Putting Education Reform To The Test

How Common Core Brought Attention To The Math Education Debate

As schools switch to the Common Core standards, long-running teaching debates are becoming more public.

wwworks / Flickr

As schools switch to the Common Core standards, long-running teaching debates are becoming more public.

One of the by-products of states around the country adopting Common Core is that the standards have brought attention to long-running education debates that aren’t about money or testing.

This week our story looked at how Miami-Dade schools are changing math lessons to teach Florida’s Common Core-based math standards. The standards outline what students should know at the end of each grade — such as kindergarteners being able to count to 100.

As we noted in the story, many of these “new” techniques schools are adding have been around a while. And math educators have spent years debating the best ways to teach math.

Journalist Elizabeth Green cataloged what some argue are deficiencies in math education in a New York Times Magazine story headlined: “Why Do Americans Stink At Math?”

She describes a Japanese classroom, where students were encouraged to discover on their own: “Taught this new way, math itself seemed transformed. It was not dull misery but challenging, stimulating and even fun.”

Barry Garelick was so unhappy with what he was seeing in his daughter’s math lessons that he started teaching himself after retiring from the Environmental Protection Agency.

Garelick says the disadvantages of Common Core far outweigh any benefits. He responds to Green and lays out his case here:

The article is extremely well-written, which I suppose is why many people reading it (including the editors) find her arguments reasonable and would unquestioningly buy into the rather tall premise her article is built on: traditional math teaching has never worked. That’s simply not true.

But Green is not alone in mischaracterizing traditional teaching. Railing against it is fairly prevalent, and she stalwartly continues this tradition, including reciting the tired old canard of rote memorization (e.g., “having students memorize and then practice endless lists of equations”). She provides examples of math innumeracy amongst students and adults, thus focusing on failures while neglecting to investigate or even mention people for whom the traditional method of teaching did work. Such people are apparently aberrations (and that would include me).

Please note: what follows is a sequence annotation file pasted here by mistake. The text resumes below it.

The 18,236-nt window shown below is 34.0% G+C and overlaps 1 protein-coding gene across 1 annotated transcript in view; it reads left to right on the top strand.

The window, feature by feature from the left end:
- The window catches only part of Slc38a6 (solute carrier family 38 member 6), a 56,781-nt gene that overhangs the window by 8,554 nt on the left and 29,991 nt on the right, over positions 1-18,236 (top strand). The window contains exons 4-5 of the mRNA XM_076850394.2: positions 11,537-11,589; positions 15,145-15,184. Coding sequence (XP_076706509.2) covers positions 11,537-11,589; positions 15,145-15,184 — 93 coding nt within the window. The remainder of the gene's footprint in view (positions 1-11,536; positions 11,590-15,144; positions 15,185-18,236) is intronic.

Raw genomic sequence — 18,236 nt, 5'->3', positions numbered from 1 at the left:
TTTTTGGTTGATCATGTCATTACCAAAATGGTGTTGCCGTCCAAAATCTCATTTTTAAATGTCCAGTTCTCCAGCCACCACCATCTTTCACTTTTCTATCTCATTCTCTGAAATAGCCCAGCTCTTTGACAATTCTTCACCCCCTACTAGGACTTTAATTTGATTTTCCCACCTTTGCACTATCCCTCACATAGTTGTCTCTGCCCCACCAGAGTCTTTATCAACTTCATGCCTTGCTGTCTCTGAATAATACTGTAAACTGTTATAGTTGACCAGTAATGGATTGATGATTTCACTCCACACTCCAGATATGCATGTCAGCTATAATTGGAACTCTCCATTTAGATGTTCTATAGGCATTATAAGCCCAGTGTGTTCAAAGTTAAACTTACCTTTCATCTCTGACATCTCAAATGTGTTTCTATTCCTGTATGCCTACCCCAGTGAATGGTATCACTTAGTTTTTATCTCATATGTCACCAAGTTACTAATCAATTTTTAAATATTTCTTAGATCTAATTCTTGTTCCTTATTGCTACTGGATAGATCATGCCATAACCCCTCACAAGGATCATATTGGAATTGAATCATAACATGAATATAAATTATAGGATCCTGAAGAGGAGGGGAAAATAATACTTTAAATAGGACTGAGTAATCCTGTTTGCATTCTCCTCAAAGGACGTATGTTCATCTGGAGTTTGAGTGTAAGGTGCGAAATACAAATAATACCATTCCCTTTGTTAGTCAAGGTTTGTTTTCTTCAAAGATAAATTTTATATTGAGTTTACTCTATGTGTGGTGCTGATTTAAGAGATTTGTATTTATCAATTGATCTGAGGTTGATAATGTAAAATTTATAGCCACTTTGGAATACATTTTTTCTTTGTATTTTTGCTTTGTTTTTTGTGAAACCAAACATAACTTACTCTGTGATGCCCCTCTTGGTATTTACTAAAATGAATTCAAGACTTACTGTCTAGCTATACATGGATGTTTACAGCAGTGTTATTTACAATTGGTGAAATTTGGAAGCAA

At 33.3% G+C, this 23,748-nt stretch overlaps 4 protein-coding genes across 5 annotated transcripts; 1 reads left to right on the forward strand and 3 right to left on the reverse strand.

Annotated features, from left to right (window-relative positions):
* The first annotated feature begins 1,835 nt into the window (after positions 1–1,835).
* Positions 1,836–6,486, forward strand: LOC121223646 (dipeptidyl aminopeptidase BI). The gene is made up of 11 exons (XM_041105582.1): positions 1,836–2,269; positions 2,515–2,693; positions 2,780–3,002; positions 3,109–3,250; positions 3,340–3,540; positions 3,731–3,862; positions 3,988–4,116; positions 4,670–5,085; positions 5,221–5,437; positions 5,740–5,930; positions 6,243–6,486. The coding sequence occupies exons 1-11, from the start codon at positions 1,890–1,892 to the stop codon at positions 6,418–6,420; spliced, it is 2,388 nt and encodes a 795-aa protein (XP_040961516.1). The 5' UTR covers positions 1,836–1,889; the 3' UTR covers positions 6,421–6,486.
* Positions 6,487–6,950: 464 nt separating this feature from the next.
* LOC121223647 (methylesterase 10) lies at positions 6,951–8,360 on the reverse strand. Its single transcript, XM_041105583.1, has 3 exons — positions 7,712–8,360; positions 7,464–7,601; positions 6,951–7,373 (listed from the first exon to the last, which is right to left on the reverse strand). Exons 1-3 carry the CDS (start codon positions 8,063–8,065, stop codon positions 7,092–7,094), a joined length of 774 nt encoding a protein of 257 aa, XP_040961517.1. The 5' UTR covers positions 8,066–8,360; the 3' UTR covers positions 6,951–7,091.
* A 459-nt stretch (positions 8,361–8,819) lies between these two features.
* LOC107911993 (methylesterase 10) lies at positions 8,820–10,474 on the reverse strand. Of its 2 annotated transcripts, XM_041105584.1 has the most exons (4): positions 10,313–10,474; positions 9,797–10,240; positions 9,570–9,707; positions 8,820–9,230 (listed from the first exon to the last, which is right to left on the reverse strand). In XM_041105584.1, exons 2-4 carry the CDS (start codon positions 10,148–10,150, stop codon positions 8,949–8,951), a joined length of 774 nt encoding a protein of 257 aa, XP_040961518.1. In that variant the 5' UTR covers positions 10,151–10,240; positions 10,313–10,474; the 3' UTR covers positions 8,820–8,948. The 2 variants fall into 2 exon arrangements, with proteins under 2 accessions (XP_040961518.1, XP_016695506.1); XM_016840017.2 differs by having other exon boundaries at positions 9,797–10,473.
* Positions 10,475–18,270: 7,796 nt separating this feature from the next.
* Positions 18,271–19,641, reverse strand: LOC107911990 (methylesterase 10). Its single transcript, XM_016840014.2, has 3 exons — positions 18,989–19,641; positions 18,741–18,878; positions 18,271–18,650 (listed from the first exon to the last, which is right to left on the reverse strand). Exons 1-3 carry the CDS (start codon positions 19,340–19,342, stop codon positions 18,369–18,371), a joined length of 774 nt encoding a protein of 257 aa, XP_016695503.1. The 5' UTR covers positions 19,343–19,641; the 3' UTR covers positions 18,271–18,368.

Garelick has written a series of articles pulling apart what the Common Core standards will mean for math education. You can read them here.

The Brookings Institution compiled a list of “six myths” about math education in Green’s story, including survey data which shows American students enjoy math, and that Japanese students spend a lot of time on math outside school.

Much of the debate focuses on when and how students should be taught what’s known as the standard algorithm — the traditional method for adding, subtracting, multiplying and dividing multi-digit numbers.

Most Common Core critics argue teachers should place more emphasis on the standard algorithm and argue the standards wait too long before teaching the method most Americans know best.

Jason Zimba, one of the architects of the Common Core standards, has weighed in. Zimba says the standards do not have hard and fast rules about how and what to include in math lessons.

Zimba says if a teacher were to teach nothing but the standard algorithm then that could still adhere to the Common Core standards. But the standards do require additional concepts, such as algebra. If he were teaching, Zimba says he would lay the groundwork for the standard algorithm early in elementary school.

“As this discussion of just a single slice of the math curriculum illustrates,” Zimba concludes, “teachers and curriculum authors following the standards still may, and still must, make an enormous range of decisions.”


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